Archaeologists have discovered Britain’s first known fifth century mosaic at a Roman villa in Gloucestershire.
Radiocarbon dating revealed a mosaic at Chedworth Roman Villa was designed and created in the middle of the fifth century.
This shows sophisticated life continued within the luxury mansion decades after Britain ceased to be part of the Roman Empire and had entered the Dark Ages.
Previously, it had generally been believed that all towns and villas were largely abandoned and fell into decay following the economic crash at the end of the fourth century.
Chedworth is one of the largest Roman villas known in the country and one of the best preserved, with 35 exposed rooms and significant features including fine mosaics.
Martin Papworth, an archaeologist for the National Trust, said: ‘The fifth century is a time which marks the beginning of the sub-Roman period, often called the ‘Dark Ages’, a time from which few documents survive and archaeological evidence is scarce.
‘After almost 400 years, Britain had been lost by Rome, units of the regular army and members of the civil service were either being withdrawn or no longer paid in cash and their wages in the form of coinage ceased to be brought into Britain by the central government.
‘This saw production decline, and the craft and service industries became unsustainable.
‘It has generally been believed that most of the population turned to subsistence farming to sustain themselves and, after the break with Rome, Britannia’s administrative system broke down into a series of local fiefdoms.
‘What is so exciting about the dating of this mosaic at Chedworth is that it is evidence for a more gradual decline.
‘The creation of a new room and the laying of a new floor suggests wealth, and a mosaic industry continuing 50 years later than had been expected.’
Charcoal and bone sealed within a foundation trench in the north range of Chedworth Villa provided radiocarbon dates that show the wall could not have been built until after AD 424, with the mosaic later than this date.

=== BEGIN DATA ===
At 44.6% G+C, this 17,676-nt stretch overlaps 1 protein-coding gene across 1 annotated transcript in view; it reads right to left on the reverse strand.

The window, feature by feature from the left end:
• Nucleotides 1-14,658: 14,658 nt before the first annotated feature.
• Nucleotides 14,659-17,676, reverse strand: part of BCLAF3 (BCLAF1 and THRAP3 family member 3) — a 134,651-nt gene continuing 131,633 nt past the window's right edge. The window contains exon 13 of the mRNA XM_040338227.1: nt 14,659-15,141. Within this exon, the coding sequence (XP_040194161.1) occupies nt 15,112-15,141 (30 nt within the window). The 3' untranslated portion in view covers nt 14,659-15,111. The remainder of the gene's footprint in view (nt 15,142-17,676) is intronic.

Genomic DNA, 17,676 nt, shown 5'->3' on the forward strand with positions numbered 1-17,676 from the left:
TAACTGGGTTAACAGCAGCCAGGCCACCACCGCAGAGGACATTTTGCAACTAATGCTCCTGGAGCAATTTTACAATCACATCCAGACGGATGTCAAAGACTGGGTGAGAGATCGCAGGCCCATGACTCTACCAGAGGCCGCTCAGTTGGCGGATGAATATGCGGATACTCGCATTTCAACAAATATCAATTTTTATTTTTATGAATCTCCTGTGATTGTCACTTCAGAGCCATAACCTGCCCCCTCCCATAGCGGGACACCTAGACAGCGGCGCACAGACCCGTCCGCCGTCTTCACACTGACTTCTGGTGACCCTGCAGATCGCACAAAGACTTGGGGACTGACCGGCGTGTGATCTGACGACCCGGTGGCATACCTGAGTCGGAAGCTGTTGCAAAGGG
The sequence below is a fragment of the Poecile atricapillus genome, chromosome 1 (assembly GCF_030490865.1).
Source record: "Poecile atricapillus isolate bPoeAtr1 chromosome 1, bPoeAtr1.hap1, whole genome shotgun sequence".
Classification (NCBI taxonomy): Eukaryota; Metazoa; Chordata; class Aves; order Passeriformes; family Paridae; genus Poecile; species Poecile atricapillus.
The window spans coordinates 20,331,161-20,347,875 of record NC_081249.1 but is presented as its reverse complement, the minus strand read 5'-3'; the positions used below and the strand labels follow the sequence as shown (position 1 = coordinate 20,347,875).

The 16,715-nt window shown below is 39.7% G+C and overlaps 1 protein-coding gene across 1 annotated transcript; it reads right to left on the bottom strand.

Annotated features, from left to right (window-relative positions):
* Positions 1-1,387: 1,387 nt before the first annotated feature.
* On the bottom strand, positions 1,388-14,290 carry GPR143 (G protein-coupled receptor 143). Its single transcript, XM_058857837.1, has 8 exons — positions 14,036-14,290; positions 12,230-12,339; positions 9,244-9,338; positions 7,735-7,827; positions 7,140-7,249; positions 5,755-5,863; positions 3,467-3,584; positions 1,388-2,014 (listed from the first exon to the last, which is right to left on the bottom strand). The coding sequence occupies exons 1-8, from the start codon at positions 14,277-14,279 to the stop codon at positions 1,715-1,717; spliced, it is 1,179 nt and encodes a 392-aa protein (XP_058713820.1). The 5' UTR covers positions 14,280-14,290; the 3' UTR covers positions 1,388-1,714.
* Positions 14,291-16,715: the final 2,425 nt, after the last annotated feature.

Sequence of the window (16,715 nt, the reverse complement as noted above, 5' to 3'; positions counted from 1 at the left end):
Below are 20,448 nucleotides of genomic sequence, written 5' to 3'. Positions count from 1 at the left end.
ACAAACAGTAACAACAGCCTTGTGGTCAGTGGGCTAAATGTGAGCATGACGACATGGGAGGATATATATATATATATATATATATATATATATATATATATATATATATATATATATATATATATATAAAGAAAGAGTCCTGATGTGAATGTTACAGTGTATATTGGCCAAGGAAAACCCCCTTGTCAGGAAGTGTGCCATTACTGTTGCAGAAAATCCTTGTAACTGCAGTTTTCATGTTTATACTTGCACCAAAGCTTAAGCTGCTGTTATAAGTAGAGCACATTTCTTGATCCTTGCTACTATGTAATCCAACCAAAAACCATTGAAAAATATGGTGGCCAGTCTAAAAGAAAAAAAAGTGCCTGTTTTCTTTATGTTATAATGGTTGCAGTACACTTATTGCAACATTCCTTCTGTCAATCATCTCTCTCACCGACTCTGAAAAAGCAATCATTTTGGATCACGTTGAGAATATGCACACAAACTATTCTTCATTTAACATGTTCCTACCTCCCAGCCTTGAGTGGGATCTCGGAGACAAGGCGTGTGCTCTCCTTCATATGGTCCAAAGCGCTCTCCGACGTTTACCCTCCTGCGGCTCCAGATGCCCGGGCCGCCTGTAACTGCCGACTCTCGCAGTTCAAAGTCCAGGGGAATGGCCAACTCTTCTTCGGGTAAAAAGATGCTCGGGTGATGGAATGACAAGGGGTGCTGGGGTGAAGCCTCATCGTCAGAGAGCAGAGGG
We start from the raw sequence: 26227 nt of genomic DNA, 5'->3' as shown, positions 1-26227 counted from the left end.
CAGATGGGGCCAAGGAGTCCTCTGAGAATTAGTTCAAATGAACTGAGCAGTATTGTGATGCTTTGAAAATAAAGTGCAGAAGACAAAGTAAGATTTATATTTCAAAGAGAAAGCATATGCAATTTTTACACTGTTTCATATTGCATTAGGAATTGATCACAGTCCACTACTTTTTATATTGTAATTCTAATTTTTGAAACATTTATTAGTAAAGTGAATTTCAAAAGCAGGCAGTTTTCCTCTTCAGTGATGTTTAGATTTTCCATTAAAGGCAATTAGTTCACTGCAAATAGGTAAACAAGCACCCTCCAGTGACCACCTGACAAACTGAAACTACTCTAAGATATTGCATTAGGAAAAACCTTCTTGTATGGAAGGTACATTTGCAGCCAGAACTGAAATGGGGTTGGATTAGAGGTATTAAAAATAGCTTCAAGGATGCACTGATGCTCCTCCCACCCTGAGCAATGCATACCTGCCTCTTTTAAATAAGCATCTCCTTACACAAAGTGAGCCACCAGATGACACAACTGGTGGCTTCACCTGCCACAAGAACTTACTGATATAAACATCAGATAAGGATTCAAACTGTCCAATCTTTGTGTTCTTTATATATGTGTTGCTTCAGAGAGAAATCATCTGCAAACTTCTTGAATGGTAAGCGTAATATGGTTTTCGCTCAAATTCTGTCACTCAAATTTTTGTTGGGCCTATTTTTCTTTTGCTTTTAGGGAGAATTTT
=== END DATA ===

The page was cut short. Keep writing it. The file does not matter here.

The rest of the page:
Experts believe the dated wall of the villa was constructed to divide an existing room and the mosaic was laid there.
The best preserved parts of the mosaic are on the margins of the room, as central areas saw more wear and tear.
In 2012, a six-year programme of archaeological digs and research began at the site. However, research and dating on the mosaic have only recently been completed.
The mosaic, in Room 28 of the villa, is an intricate design with a series of circles alternatively filled with flowers and knots forming its outer border.
It fits precisely within the room space bounded by the dated wall, but is of a poorer quality to other mosaics in the villa and contains several mistakes in its design.
Mr Papworth added: ‘It is interesting to speculate why Chedworth Villa’s owners were still living in this style well into the fifth century.
‘It seems that in the West Country, the Romanised way of life was sustained for a while.’
He said many large, richly-decorated Roman villas have been found in the countryside around nearby Cirencester, which was the second largest Romano-British town after London by the end of the fourth century.
There have also been finds of fifth-sixth century pottery from Africa and Palestine among the ruins at Chedworth, which are strong indicators of sub-Roman high-status occupation at the time.
Stephen Cosh, who has written about all of Britain’s known Roman mosaics, described the dating of the mosaic as ‘tremendously exciting’ and of ‘enormous significance’.
He added: ‘I am still reeling from the shock of this dating.’
‘There are very late Roman mosaics in the area for which archaeology can only ever say they must be later than a particular date, without being able to say how much later.
‘But none has ever been suspected to be this late. It will be important to research further sites in the region to see whether we can demonstrate a similar refurbishment at other villas which continued to be occupied in the fifth century.’